Cabaret is a late child in the family of dramatic entertainment, a close cousin of burlesque. In her formative years she showed great promise as a sharp and biting commentator on social mores always exhibiting a highly infectious musical talent so superbly evidenced in the Broadway musical of the name by Kander and Ebb.
In what might be described as her maturity she has developed something of a dual personality introducing a gentle reverie to it. In this more reflective mood she is seen with her partner for the evening offering a series of seemingly unrelated songs in the performer’s repertoire. These are strung together by a loosely structured highly personal patter of which the likes of Tony Bennett is a very engaging exponent.
Her personality has become almost bipolar in her more recent years, the one showing an outward view of the world and the other a very introspective light on the performer who partners her. It would seem to be the partner’s leaning that brings forth one or other side of this gifted child’s personality. Actor singers, more comfortable perhaps in borrowed costume, seem to bring out in her the more satyric and boisterous character. Singer, songwriters are want to evoke her more reflective mood.
There is little doubt given Parke’s credits and the format of the entertainment that he has chosen to partner her in the role of actor singer. He has a wonderful voice, rich and vibrant that resonates with feeling. The songs he has chosen to dress her in for the evening are equally varied and joyous.
It is in the particular way he has chosen to lead Mademoiselle Cabaret that the weakness is seen. On this particular occasion she is not allowed to present either aspect of her personality convincingly and she appeared contrary and out of sorts.
Perhaps Parke as self styled knight errant was trying to force the child into unfamiliar steps. The quest he had set for himself in this guise was to place a pennant on life’s teeming shore, to make a mark upon the world, the quest to be a star. In this he was joined by Nigel Ubrihien a very accomplished accompanist to be his Sancho Panza who, as in the original, was to tirelessly follows Parke’s Don Quixote through a ‘fantasy’ venture.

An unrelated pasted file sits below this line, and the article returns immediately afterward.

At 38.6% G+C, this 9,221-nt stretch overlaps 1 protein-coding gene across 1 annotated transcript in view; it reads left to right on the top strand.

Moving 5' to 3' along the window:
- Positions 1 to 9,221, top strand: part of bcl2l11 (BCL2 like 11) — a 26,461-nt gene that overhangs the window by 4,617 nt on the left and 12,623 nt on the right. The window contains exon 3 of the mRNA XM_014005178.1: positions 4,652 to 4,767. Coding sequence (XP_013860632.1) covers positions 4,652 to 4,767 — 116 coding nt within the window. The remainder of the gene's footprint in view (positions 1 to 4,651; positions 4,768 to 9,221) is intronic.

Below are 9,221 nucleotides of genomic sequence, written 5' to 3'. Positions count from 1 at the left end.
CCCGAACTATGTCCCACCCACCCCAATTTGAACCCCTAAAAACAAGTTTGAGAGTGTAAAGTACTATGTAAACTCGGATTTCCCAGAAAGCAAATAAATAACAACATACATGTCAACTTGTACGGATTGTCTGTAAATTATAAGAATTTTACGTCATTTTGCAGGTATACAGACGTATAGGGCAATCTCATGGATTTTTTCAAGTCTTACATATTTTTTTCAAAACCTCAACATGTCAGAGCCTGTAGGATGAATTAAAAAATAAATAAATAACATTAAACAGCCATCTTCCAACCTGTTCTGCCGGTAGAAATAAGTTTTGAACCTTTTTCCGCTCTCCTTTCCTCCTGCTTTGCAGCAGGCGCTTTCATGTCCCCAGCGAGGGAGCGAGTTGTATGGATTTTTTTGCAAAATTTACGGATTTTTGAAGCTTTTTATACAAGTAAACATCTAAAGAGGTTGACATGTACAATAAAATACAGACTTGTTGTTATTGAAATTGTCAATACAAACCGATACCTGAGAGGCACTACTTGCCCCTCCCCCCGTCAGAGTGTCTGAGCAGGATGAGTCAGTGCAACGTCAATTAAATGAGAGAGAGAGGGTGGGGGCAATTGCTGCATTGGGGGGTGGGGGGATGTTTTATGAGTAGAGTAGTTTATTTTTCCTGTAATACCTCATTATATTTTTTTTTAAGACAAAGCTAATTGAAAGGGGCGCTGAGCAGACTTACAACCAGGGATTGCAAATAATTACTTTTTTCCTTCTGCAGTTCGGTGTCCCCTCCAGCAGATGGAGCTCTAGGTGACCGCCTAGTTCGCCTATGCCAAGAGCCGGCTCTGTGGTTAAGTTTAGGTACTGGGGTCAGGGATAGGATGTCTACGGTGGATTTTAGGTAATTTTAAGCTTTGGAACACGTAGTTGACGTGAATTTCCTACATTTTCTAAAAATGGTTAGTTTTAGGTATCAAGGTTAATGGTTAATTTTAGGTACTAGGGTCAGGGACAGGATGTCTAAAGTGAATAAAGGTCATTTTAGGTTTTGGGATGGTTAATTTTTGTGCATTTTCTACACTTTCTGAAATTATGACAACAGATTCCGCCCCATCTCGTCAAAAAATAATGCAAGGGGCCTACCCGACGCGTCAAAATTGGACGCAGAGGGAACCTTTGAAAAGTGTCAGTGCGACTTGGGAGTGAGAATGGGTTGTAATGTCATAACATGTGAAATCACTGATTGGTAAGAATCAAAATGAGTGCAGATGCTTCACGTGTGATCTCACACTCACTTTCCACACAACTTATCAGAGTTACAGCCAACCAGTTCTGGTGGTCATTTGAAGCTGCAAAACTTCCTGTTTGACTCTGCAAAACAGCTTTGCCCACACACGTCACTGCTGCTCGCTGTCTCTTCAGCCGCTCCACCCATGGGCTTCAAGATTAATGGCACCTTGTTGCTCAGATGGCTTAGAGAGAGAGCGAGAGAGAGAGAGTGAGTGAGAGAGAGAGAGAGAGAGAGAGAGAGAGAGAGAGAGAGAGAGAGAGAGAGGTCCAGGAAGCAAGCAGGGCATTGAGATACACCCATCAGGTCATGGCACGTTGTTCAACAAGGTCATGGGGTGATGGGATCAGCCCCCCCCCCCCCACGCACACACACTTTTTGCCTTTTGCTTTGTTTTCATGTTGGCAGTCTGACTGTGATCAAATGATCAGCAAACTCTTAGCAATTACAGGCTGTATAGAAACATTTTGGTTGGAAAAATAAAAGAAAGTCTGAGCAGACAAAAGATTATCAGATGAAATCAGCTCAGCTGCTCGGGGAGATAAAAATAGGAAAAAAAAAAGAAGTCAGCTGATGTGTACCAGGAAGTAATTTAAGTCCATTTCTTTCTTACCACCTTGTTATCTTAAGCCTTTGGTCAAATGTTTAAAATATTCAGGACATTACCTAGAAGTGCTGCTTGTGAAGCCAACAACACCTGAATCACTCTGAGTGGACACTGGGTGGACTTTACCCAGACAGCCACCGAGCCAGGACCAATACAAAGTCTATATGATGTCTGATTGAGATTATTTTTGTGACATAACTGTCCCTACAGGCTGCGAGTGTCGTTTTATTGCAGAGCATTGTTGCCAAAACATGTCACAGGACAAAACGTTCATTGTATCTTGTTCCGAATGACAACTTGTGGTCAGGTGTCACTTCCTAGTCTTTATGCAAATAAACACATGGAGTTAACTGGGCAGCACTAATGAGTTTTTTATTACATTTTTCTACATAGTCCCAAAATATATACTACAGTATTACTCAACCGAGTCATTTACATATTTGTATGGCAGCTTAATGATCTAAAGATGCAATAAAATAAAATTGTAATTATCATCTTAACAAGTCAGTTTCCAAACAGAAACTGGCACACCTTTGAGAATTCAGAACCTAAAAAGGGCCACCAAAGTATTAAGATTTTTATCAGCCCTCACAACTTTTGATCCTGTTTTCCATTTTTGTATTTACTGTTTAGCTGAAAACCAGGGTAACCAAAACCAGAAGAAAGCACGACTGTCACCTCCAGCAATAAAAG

Perhaps it is in the writing of the dialogue or maybe it’s just the style of the man himself but it doesn’t quite fit with Mademoiselle Cabaret. It’s too introspective to be satire and too much of a romance to be personal.
Cervantes’ Don Quixote’s quest after all was very different. He laboured tirelessly, unrecognised in the pursuit of a better world, not one that would take notice of him. It is perfectly fine for the likes of Nina Simone or Harry Connick Jr to titivate their audience with personal reminiscences. They might be equally as fictitious as those devised by this knight errant but they are delivered as though they are intimate secrets shared with the audience. These performers trade on exposing themselves to the audience’s voyeuristic gaze. When an actor takes to the stage he perforce leaves his own persona backstage.
The sequence of songs seemed by and large to be part of Parke’s own repertoire, the sheet music he never leaves behind. While they were cleverly introduced they were never allowed to become part of the actual story. They were delivered in the character of the show from which they were taken not in the character of this new Quixote. So Cabaret couldn’t really know which side of her persona to present. On the one hand she was to expose the comedy of life and on the other to bring comedy to life.
While Parke has great presence the story he related through dialogue and song lacked cohesion and failed to capture the humour that was intended to underscore the piece. Some of the songs were glorious but the patter in between was laboured.
The Statement Lounge below the State Theatre is a wonderfully intimate venue. The volume of delivery through the microphones seemed too loud for the space and at times became distorted. It raised the question as to whether there was a need for microphones at all given Parke’s obvious vocal strength.
It was certainly a high energy performance and the songs delightful but as for Cabaret, she wasn’t quite herself on this occasion.
TAA Entertainment presents
Chinks in the Armour
Venue: Statement Lounge | 49 Market St Sydney
Dates: 25 October, 3 & 10 November 2007